Singer-songwriter Thomas George is steadily gaining a reputation as a modern-day troubadour; he clocked up over 300 shows the year he began performing full time as The Lion and The Wolf. He toured with several Xtra Mile artists – including PJ Bond and Northcote – so it was only a matter of time before they signed him up too, ready to release his second album, The Cardiac Hotel.
The record opens with faint footsteps, and such palimpsests surface throughout: tolling bells, announcements, creaking doors. These atmospheric touches act like they’re fighting silence on a haunting album balancing uncertainty with hope.
Opening track Don’t Fail Me Now sets the tone. The first word is love and it’s stretched out over a ringing organ, bells and crashing cymbals, with searching lyrics layered over the rising instrumentation. Love is tangible and it’s burned the protagonist before, but hope remains.
Heaven Forbid is atmospheric and crushing with soft falsetto describing a dark night of the soul; an encounter with the devil that’s countered by light.
My Father’s Eyes is a true album highlight. It has insistent percussion but it’s still warm, with gentle reverb and a choral melody that’s somehow both contemporary and timeless.
Love, darkness and family – these threads unite in track four, The Hospital Floor. The beeps and footsteps break through to the lyrics; they’re the inescapable sounds of night on a hospital ward. It becomes clear that George’s musings on transience and uncertainty were not simply philosophical. When he sings “I pulled down heaven/I’ll take on hell/and I wonder,” it’s a deeply personal recollection of a time when his father lay at death’s door. The song journeys from melancholic to cautiously optimistic; by the time we reach the bridge – “breathe in/breathe out” – it’s comforting rather than a desperate plea. Thankfully, “I’ll see you on the other side” is positive in this context – acknowledgement that his father survived the heart attack.
Walk On The Moon leads us out of the hospital and it’s inescapably optimistic, with poppy chords lifting the album up. The Pinching Point is another warm track, a tender finger-picked ditty hugged by strings. Like so much of the second half of the album, there’s a sense of relief mixed with bewilderment.The outcome was uncertain and still feels too good to be true: “all the time struggled to breathe/now she doesn’t have to grieve at the finish line.” The danger has passed but the sharp shock was lasting and life-changing.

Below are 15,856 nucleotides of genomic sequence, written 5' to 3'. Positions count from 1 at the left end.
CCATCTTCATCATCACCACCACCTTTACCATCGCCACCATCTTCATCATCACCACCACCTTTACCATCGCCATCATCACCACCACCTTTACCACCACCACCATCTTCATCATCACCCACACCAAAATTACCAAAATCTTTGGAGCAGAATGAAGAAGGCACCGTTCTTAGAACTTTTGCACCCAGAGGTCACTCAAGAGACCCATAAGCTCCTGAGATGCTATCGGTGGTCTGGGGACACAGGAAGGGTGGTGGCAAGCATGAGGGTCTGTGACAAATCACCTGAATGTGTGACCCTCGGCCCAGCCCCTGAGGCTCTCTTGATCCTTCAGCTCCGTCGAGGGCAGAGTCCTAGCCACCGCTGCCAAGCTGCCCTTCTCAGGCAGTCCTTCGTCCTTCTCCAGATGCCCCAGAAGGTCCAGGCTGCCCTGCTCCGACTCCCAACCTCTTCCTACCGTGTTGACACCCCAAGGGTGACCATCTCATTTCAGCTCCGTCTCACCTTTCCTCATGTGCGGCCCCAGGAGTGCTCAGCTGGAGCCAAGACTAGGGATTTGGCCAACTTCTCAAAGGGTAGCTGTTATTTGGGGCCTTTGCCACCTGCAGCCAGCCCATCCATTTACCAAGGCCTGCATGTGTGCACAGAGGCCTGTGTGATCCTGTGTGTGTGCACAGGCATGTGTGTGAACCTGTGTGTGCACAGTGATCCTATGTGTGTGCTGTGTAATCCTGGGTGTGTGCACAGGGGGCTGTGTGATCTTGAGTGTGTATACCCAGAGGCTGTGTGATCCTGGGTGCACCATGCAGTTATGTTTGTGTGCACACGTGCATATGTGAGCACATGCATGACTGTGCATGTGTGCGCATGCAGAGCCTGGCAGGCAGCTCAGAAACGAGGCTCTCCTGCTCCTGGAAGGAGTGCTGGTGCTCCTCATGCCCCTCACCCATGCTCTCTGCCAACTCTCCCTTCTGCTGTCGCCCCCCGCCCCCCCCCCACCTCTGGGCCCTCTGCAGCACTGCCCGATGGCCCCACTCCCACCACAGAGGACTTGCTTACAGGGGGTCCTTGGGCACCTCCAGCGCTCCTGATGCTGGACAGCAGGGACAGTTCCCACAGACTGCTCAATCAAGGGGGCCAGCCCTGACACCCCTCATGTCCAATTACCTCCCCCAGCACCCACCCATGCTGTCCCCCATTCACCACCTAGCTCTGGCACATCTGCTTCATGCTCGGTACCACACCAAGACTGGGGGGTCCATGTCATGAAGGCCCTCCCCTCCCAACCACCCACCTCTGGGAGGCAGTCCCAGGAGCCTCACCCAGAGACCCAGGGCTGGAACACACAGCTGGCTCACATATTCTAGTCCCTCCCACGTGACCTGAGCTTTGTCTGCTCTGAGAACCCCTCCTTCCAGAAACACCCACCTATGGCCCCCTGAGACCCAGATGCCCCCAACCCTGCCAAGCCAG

The remaining songs are about facing the future with a new sense of perspective. Both Barstools and December are mournful, but the former is lifted with sweet harmonies and warm brass, while the latter is rich and vibrant: “I want to be right back there in the middle/I want to let the light back in.” Past The Point of Fair is similarly percussive and tentatively optimistic: “We don’t have the time to spare but we’ve got the time to care/so deal with it.”
The penultimate track, Witness, encompasses the themes of the album and the demons, struggles and complexities that led to it and that must be overcome:
“I’m a hopeless romantic – I’d kill to feel love/
There’s a good chance I’ll be here at the end of it all/
I won’t fall down, down, down again”
The Cardiac Hotel ends on a high with the masterful track Find The Time. The line “until the morning light/I’ll be by your side” is strikingly hymnal, repeated over gently trippy drums and rich bass.
The album is all at once ambient, anxious and achingly beautiful. It speaks of a deeply personal time without being insular or dispiriting. Although melancholic, confessional and haunting, it’s also filled with second chances and dawning optimism. It’s the good kind of mournful, with warm pop undertones, reminiscent of late-night, contemplative work by Sonic Youth, The Shins, Counting Crows and a touch of Simon and Garfunkel.
It’s an ambitious and accomplished second album for The Lion and The Wolf, easily justifying his place on Xtra Mile’s roster. It’s clear he shares the talent, unshakeable work-ethic and performance ethos of label-mates like Frank Turner and Skinny Lister. One to watch.
The Cardiac Hotel by The Lion and The Wolf is out now- there are various bundles, including gold vinyl, over on the Xtra Mile website.
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